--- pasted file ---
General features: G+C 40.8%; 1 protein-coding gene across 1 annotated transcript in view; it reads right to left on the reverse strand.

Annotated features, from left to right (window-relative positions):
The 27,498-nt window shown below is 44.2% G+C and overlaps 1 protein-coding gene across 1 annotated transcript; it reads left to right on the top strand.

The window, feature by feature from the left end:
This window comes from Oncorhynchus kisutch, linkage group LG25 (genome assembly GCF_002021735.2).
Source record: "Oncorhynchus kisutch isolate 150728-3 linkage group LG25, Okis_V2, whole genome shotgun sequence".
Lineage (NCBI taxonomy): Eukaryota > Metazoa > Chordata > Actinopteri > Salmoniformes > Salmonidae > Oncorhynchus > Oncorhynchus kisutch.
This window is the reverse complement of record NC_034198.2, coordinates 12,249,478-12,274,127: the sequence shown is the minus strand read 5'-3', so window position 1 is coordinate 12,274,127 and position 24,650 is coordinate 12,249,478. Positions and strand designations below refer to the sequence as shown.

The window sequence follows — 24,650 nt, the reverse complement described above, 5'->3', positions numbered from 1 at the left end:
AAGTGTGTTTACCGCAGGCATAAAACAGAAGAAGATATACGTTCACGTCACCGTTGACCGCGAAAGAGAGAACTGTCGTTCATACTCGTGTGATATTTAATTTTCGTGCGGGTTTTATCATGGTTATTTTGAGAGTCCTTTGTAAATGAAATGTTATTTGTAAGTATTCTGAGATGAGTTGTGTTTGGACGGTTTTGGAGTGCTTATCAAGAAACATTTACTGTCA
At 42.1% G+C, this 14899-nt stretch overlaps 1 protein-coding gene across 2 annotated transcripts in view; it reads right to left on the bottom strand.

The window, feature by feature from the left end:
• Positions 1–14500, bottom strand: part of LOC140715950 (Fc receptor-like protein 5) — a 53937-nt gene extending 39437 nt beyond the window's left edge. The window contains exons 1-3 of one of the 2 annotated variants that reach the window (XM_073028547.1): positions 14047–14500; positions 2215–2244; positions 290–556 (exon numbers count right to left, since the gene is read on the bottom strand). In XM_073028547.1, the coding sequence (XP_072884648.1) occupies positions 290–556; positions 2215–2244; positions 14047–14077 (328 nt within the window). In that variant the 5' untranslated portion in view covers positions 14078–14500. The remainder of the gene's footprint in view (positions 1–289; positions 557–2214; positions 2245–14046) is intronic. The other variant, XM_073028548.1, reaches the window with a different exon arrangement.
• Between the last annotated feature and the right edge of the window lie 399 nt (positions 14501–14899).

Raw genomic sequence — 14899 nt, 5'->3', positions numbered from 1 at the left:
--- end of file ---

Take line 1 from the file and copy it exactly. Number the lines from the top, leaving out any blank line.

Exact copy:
General features: G+C 40.8%; 1 protein-coding gene across 1 annotated transcript in view; it reads right to left on the reverse strand.